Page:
In-depth Reviews

Mercedes GLC Coupe SUV

“The Mercedes GLC Coupe doesn’t come cheap, but it builds on the luxury and comfort of its more conventionally styled sister model”

Carbuyer Rating

3.5 out of 5

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Owners Rating

2.7 out of 5

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Pros

  • Excellent safety
  • Stylish interior
  • Striking looks

Cons

  • High list price
  • Unproven reliability
  • Not as fun to drive as some

With the large Mercedes GLE Coupe SUV already fighting the stylish BMW X6 for customers, it was almost inevitable that Mercedes would turn its sights on buyers of the smaller BMW X4. Indeed, the more compact Mercedes GLC Coupe has proved successful enough, that 2019 saw the introduction of a facelifted mode, sharing new features with the GLC SUV.

To many, the very concept of an SUV coupe seems odd: the streamlined rear end reduces the carrying capacity and practicality of the big, bulky, off-road style car it’s based on. But cars like this don’t tend to be bought with load-carrying in mind. Many buyers see them as sporty-looking family cars with a good view out. And few will deny that they’re great to be seen in. The GLC Coupe promises to delight customers for whom the GLE Coupe is just that bit too big and unmanageable.

We were never especially convinced by the looks of the BMW X4 – its design seems a little incohesive and awkward. The Mercedes GLC Coupe looks far better, as if it was designed to be this shape from the outset. It also comes close to looking understated, which is refreshing next to the rather brash and ostentatious GLE and X6.

In fact, the differences between the GLC Coupe and the square-rigged regular version go some way beneath the surface. It’s actually slightly longer, lower and wider. To our eyes, these changes have made all the difference, transforming the coupe into a far more eye-catching machine. Mechanically, it’s little different, with both shapes of GLC being virtually identical in terms of running gear. Although few owners are likely to want to venture off-road, it’s worth bearing in mind that the suspension and steering of the coupe have been optimised for on-road performance.

You can certainly feel the difference. The coupe is a more rewarding car to drive and holds the road better thanks to those steering improvements and wheels spaced farther apart. You can choose conventional springs or an AIRMATIC air-suspension system, similar to that which impresses in the Mercedes E-Class and Mercedes S-Class, but even in Sport mode the GLC Coupe is softer and more relaxing than the BMW X4.

The fact that it can offer impressive economy will appeal to many, too. Choose the GLC 220d and its 191bhp diesel has power to spare yet can still return up to 47.9mpg, while the faster GLC 300d is only slightly less economical. Go for the 254bhp petrol GLC 300 Coupe and you’ll need to be prepared for more frequent fuel stops; even with mild-hybrid technology it returns up to 34.9mpg. For 2020, a plug-in hybrid GLC 300e is also available, with official fuel consumption of up to 113mpg and CO2 emissions of under 60g/km, making it a great choice for company-car drivers.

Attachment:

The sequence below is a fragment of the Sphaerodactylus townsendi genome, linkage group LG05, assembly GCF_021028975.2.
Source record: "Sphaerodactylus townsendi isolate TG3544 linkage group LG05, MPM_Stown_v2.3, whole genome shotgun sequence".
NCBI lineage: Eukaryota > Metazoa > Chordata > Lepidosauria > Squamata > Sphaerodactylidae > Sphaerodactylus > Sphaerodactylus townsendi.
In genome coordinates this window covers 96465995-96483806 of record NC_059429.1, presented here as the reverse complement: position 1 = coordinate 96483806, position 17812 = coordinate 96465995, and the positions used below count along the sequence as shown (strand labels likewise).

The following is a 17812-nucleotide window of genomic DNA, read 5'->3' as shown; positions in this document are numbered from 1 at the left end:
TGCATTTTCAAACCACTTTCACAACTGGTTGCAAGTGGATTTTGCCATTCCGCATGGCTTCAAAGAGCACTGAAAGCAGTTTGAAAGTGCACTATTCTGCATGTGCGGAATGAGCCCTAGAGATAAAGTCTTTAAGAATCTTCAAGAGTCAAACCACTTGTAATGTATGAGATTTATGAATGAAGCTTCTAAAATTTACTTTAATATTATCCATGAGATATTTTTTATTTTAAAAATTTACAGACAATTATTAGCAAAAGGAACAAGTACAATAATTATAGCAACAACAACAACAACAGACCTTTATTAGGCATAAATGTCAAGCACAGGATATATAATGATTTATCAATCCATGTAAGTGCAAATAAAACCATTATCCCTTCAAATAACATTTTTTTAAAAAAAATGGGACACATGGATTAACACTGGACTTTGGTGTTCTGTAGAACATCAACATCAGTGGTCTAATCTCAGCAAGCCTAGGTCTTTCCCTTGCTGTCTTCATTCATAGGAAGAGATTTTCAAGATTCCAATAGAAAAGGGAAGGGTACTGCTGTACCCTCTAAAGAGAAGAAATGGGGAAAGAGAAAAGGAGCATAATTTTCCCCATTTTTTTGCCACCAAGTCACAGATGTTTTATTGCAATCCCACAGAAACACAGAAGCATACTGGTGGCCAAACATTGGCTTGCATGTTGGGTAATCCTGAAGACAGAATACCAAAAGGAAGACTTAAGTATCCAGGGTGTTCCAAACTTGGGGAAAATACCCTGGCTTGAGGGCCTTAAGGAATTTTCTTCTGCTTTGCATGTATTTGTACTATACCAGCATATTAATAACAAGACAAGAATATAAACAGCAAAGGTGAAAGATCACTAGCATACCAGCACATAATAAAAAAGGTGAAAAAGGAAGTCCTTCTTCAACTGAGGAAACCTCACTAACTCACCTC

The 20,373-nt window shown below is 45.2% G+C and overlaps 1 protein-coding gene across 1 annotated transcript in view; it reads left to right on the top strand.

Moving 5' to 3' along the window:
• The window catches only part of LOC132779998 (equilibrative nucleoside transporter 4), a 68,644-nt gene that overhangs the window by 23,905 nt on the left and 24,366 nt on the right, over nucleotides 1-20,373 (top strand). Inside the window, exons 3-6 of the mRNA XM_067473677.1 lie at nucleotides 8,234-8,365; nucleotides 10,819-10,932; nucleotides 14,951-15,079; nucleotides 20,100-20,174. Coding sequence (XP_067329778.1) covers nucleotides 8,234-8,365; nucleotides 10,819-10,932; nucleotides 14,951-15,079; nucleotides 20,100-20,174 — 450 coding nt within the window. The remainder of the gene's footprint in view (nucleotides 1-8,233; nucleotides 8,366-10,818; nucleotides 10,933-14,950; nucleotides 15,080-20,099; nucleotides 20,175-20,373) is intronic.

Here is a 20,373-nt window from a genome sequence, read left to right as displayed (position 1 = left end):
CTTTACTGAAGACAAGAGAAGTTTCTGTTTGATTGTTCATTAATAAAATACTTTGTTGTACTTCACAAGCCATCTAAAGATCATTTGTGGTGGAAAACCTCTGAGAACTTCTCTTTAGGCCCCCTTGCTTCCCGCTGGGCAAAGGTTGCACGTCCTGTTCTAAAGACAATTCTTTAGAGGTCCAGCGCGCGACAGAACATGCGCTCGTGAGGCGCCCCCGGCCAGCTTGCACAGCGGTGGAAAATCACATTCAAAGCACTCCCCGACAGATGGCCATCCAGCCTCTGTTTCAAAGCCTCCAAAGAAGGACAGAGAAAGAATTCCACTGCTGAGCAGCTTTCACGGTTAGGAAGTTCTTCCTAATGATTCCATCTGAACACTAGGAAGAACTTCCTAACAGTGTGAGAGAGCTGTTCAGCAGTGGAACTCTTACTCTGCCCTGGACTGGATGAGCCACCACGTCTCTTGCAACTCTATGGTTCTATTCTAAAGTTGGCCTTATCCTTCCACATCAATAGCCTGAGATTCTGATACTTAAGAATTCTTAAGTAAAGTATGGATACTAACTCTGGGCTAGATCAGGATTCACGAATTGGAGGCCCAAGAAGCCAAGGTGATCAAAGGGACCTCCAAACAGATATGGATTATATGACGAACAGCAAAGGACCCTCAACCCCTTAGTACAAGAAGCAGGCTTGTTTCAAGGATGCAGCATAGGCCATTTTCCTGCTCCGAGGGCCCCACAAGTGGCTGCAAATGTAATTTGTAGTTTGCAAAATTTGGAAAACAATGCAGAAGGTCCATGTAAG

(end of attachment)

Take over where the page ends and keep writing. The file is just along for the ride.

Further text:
One of the major selling points of the regular GLC is its beautifully designed and built interior, and that’s also true of the coupe. The same excellent materials, shapes and textures are used here, with only detail differences. The atmosphere inside the GLC Coupe is one of quality and luxury with a hint of sportiness, which perfectly reflects the theme of the exterior, and the onboard tech has been given a big boost for the facelift thanks to Mercedes' latest infotainment system.

The dashboard isn't quite as neatly ordered and modern as that of the BMW X4, but it feels rather warmer and more welcoming than inside the Audi Q3. Comfort is excellent, but rear-seat space is slightly compromised compared to the regular SUV due to the coupe’s sloping roofline, which also means a smaller boot.

The biggest problem with the coupe is its price. We’d be happier with the high list price if it wasn’t for the substantial premium the coupe commands over the regular SUV, without actually offering any more for your money. True, it's slightly more engaging to drive and more stylish, but questionable value means our hard-earned would still go towards the conventional model.

However, if you have to buy a coupe-styled SUV and can live without the practicality, that more squared-off designs can offer, we recommend the Mercedes GLC Coupe over the BMW X4. It’s more powerful, more economical and better looking. We'd also stick with the entry-level 220d version, because it should offer the lowest overall running costs while still being plenty fast enough.

MPG, running costs & CO2

Good economy for its class from well-proven, efficient diesels

Our favourite model, the 191bhp 220d, returns up to 48.7mpg, which is a fairly impressive figure for a big, luxurious SUV. Upgrade to the 300d and fuel-efficiency hardly tumbles either, with up to 44.1mpg reflecting the fact this is actually the same engine, just in a higher state of tune.